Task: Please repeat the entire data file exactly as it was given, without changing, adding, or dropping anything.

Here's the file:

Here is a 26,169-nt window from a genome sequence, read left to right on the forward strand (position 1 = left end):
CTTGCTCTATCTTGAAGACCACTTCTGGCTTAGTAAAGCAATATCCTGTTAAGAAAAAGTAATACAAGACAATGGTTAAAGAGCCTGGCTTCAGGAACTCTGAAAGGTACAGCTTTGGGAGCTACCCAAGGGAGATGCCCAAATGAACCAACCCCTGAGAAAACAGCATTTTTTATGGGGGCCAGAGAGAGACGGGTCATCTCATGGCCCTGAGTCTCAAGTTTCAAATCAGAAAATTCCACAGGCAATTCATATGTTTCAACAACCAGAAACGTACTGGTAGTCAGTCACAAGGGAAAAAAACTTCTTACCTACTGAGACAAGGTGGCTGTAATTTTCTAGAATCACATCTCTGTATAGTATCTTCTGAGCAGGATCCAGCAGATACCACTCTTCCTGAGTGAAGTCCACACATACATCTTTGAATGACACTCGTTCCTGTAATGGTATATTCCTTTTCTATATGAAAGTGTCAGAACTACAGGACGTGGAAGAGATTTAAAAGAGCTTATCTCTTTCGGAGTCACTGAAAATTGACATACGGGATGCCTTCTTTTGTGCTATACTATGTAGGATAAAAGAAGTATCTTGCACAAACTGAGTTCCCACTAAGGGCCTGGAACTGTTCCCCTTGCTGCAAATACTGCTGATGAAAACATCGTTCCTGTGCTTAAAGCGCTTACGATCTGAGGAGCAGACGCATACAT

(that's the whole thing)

Here is a 26,169-nt window from a genome sequence, read left to right on the forward strand (position 1 = left end):
CTTGCTCTATCTTGAAGACCACTTCTGGCTTAGTAAAGCAATATCCTGTTAAGAAAAAGTAATACAAGACAATGGTTAAAGAGCCTGGCTTCAGGAACTCTGAAAGGTACAGCTTTGGGAGCTACCCAAGGGAGATGCCCAAATGAACCAACCCCTGAGAAAACAGCATTTTTTATGGGGGCCAGAGAGAGACGGGTCATCTCATGGCCCTGAGTCTCAAGTTTCAAATCAGAAAATTCCACAGGCAATTCATATGTTTCAACAACCAGAAACGTACTGGTAGTCAGTCACAAGGGAAAAAAACTTCTTACCTACTGAGACAAGGTGGCTGTAATTTTCTAGAATCACATCTCTGTATAGTATCTTCTGAGCAGGATCCAGCAGATACCACTCTTCCTGAGTGAAGTCCACACATACATCTTTGAATGACACTCGTTCCTGTAATGGTATATTCCTTTTCTATATGAAAGTGTCAGAACTACAGGACGTGGAAGAGATTTAAAAGAGCTTATCTCTTTCGGAGTCACTGAAAATTGACATACGGGATGCCTTCTTTTGTGCTATACTATGTAGGATAAAAGAAGTATCTTGCACAAACTGAGTTCCCACTAAGGGCCTGGAACTGTTCCCCTTGCTGCAAATACTGCTGATGAAAACATCGTTCCTGTGCTTAAAGCGCTTACGATCTGAGGAGCAGACGCATACAT